Who is entitled to overtime pay? Many employees in the USA receive overtime because of the Fair Labor Standards Act (FLSA). This federal law sets overtime pay at time and one-half the regular rate of pay for all hours worked over 40 hours in a week. However, this rule does not apply to certain overtime exempt employees.
Exemptions occur for various reasons. Employees such as taxi drivers may be exempt because of their position. Professionals may be exempt because their salary is above the threshold. Here, we will cut through the legal jargon and clarify the differences between exempt vs. non exempt employees.
- What are Overtime Exempt Employees?
- Overtime Law for Salaried Employees
- Non Exempt Employees: Categories
- Overtime Laws
- Paying Overtime to Exempt Employees
- Compliance With Non-Exempt Employee Overtime Law
- Why You Should Be Time-tracking
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What is an overtime exempt employee? Most commonly, employees are exempt because they are salaried (not hourly) and perform executive, administrative, or professional duties. These employees do not receive time and a half for extra hours worked.
Certain professions are exempt, according to the FLSA. These may include employees from disparate fields including farmworkers, movie theater employees, and more. Employers and employees should check with federal and local regulations to determine exemption status.
For overtime exempt employees, employers may create a benefits package that offers perks in lieu of overtime pay. If you are an exempt employee and overtime hours are racking up, consider negotiating with your manager for a raise. Overtime for exempt employees and overtime for salaried employees can become complicated but don’t worry, we’ve got you covered.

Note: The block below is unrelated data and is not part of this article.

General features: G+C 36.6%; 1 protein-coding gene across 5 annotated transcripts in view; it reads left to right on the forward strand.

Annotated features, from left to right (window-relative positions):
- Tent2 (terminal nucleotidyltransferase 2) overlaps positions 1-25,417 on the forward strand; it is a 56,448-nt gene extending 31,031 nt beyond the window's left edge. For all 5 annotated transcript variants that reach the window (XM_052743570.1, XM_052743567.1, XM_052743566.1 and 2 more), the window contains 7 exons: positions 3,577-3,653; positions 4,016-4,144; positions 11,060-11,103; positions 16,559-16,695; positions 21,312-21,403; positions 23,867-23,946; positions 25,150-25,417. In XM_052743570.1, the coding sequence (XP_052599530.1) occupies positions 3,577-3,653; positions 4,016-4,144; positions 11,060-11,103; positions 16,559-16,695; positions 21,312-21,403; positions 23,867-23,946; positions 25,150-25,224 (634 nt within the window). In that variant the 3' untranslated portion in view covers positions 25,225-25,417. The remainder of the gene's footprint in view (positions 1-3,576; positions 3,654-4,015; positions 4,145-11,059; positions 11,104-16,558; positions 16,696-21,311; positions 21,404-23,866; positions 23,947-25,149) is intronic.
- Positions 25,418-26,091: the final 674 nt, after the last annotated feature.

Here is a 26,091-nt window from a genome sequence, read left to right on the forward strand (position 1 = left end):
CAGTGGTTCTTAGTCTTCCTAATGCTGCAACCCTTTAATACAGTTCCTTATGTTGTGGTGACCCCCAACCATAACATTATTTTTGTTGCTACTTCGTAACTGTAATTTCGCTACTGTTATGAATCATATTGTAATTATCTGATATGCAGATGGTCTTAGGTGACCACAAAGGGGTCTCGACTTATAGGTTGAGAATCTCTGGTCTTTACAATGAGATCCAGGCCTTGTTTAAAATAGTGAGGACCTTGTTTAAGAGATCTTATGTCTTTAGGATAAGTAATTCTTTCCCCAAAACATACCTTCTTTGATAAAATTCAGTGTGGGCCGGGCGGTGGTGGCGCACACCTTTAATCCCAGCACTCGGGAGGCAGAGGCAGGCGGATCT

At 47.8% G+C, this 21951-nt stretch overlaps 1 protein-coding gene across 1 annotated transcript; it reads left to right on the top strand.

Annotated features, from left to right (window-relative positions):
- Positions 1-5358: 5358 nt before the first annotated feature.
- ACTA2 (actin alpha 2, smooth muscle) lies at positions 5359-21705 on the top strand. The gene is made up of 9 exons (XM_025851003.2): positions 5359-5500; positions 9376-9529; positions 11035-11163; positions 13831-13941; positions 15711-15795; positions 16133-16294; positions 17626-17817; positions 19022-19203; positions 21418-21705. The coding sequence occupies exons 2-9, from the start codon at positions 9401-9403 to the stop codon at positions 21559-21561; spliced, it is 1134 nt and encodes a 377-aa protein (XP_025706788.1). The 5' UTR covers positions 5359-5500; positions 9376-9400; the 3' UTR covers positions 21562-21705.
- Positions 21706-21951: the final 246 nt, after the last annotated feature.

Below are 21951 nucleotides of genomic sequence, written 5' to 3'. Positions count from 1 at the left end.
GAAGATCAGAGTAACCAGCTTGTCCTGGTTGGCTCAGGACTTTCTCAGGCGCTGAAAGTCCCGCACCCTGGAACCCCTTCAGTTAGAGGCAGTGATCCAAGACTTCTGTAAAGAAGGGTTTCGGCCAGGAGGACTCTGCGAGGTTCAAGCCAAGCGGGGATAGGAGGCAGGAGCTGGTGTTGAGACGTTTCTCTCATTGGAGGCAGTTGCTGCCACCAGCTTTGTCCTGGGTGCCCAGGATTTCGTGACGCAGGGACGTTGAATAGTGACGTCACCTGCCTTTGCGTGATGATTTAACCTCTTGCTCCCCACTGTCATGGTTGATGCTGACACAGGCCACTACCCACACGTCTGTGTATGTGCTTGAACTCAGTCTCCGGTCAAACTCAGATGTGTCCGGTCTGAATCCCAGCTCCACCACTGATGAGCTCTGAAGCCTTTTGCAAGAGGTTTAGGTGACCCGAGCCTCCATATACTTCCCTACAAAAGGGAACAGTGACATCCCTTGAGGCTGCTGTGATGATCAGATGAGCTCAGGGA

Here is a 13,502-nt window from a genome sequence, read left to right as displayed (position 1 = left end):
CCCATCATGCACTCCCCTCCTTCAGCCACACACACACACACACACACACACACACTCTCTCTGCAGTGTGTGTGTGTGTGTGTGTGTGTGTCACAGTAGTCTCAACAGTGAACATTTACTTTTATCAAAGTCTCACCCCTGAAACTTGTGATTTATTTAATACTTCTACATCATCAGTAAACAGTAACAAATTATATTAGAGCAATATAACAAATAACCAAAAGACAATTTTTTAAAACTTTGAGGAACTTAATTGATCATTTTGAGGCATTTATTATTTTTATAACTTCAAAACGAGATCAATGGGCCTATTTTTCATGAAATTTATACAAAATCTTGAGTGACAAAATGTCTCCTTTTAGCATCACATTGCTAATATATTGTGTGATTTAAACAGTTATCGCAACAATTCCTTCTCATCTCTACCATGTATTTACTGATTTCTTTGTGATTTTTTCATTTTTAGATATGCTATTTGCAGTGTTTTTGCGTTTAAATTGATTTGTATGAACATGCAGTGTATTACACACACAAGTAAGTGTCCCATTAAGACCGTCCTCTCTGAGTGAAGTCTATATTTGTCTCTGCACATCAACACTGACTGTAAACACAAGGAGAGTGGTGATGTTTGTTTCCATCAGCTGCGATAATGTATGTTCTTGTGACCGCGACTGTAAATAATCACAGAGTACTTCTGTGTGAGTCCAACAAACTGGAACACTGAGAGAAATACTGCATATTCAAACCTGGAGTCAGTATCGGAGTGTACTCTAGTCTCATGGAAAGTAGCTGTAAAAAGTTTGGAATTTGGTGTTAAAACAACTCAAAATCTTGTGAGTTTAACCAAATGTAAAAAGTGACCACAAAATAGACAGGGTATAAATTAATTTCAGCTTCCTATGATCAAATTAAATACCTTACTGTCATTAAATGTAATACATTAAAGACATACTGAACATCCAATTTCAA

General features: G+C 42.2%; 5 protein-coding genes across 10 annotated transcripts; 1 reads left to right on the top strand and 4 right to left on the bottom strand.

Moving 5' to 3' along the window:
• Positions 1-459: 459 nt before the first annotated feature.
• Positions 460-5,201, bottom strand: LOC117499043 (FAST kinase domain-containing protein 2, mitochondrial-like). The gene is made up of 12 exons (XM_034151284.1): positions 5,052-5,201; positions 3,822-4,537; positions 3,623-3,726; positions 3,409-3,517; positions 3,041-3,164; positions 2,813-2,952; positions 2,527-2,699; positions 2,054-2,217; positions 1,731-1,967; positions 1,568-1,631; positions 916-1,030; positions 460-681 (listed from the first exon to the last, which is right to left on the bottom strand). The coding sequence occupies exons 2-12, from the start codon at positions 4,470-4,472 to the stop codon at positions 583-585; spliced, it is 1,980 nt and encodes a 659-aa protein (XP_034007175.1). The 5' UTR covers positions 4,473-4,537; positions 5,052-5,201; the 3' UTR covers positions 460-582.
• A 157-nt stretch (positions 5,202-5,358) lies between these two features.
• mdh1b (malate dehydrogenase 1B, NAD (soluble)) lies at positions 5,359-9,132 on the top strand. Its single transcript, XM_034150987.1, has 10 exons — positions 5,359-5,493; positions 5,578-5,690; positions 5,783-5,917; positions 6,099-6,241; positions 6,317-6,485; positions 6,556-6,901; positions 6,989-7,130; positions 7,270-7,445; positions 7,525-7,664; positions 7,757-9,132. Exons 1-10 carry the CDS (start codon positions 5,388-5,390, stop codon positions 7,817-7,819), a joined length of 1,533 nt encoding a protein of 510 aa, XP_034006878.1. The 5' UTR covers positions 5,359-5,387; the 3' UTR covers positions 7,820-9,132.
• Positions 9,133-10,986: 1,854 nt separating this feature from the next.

There are three criteria that determine whether an employee is exempt or nonexempt. To be considered “exempt,” an employee must satisfy all three of the following requirements”, making them eligible for overtime for salaried employees 2020.
Overtime exempt employees must be paid a salary as opposed to being paid on an hourly basis. This means the employer pays the employee for any week in which they perform work, regardless of the quality or quantity of the work.
As of January 1, 2020, overtime exempt employees must earn $684 per week or $35,568 annually. These salary requirements do not apply to teachers and employees practicing law or medicine.
Employees may also be exempt because of the nature of their work. The FLSA includes exemptions for those performing executive, administrative, professional duties. It also exempts computer employees and those in outside sales.
Highly Compensated Employees Exempt from Overtime Pay